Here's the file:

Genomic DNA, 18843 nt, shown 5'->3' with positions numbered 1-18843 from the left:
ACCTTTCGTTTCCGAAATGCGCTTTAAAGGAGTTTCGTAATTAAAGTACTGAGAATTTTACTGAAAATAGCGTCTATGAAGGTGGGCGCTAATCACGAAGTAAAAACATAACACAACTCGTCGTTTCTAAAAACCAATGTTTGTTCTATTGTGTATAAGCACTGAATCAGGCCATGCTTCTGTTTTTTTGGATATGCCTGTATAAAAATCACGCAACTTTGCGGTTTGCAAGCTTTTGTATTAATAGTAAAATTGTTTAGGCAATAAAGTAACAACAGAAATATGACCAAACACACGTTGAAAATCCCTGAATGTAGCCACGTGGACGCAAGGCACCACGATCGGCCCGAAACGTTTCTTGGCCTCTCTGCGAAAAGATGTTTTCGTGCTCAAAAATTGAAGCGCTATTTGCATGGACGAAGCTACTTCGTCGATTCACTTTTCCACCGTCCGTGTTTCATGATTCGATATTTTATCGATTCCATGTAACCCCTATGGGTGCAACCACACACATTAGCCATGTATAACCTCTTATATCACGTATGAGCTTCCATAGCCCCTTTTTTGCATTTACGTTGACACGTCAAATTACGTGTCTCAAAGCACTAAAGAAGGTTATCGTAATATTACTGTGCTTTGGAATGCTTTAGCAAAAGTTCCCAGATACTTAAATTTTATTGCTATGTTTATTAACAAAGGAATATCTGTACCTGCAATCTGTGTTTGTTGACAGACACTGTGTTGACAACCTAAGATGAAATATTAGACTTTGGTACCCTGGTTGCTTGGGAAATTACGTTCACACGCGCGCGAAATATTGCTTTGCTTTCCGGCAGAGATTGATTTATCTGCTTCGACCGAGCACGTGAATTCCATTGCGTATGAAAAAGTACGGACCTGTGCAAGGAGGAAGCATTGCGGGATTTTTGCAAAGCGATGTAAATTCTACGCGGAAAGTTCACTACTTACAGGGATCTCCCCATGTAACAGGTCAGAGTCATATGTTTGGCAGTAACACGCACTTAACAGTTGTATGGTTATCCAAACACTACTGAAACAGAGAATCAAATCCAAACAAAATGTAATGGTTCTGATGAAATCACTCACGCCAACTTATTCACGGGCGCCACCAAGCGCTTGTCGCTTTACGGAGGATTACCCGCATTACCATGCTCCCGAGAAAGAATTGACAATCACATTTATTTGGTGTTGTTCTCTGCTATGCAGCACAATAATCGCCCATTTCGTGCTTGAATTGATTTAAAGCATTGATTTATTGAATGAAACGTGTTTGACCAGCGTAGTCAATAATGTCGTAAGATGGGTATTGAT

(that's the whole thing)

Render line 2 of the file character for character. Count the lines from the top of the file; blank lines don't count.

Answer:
ACCTTTCGTTTCCGAAATGCGCTTTAAAGGAGTTTCGTAATTAAAGTACTGAGAATTTTACTGAAAATAGCGTCTATGAAGGTGGGCGCTAATCACGAAGTAAAAACATAACACAACTCGTCGTTTCTAAAAACCAATGTTTGTTCTATTGTGTATAAGCACTGAATCAGGCCATGCTTCTGTTTTTTTGGATATGCCTGTATAAAAATCACGCAACTTTGCGGTTTGCAAGCTTTTGTATTAATAGTAAAATTGTTTAGGCAATAAAGTAACAACAGAAATATGACCAAACACACGTTGAAAATCCCTGAATGTAGCCACGTGGACGCAAGGCACCACGATCGGCCCGAAACGTTTCTTGGCCTCTCTGCGAAAAGATGTTTTCGTGCTCAAAAATTGAAGCGCTATTTGCATGGACGAAGCTACTTCGTCGATTCACTTTTCCACCGTCCGTGTTTCATGATTCGATATTTTATCGATTCCATGTAACCCCTATGGGTGCAACCACACACATTAGCCATGTATAACCTCTTATATCACGTATGAGCTTCCATAGCCCCTTTTTTGCATTTACGTTGACACGTCAAATTACGTGTCTCAAAGCACTAAAGAAGGTTATCGTAATATTACTGTGCTTTGGAATGCTTTAGCAAAAGTTCCCAGATACTTAAATTTTATTGCTATGTTTATTAACAAAGGAATATCTGTACCTGCAATCTGTGTTTGTTGACAGACACTGTGTTGACAACCTAAGATGAAATATTAGACTTTGGTACCCTGGTTGCTTGGGAAATTACGTTCACACGCGCGCGAAATATTGCTTTGCTTTCCGGCAGAGATTGATTTATCTGCTTCGACCGAGCACGTGAATTCCATTGCGTATGAAAAAGTACGGACCTGTGCAAGGAGGAAGCATTGCGGGATTTTTGCAAAGCGATGTAAATTCTACGCGGAAAGTTCACTACTTACAGGGATCTCCCCATGTAACAGGTCAGAGTCATATGTTTGGCAGTAACACGCACTTAACAGTTGTATGGTTATCCAAACACTACTGAAACAGAGAATCAAATCCAAACAAAATGTAATGGTTCTGATGAAATCACTCACGCCAACTTATTCACGGGCGCCACCAAGCGCTTGTCGCTTTACGGAGGATTACCCGCATTACCATGCTCCCGAGAAAGAATTGACAATCACATTTATTTGGTGTTGTTCTCTGCTATGCAGCACAATAATCGCCCATTTCGTGCTTGAATTGATTTAAAGCATTGATTTATTGAATGAAACGTGTTTGACCAGCGTAGTCAATAATGTCGTAAGATGGGTATTGAT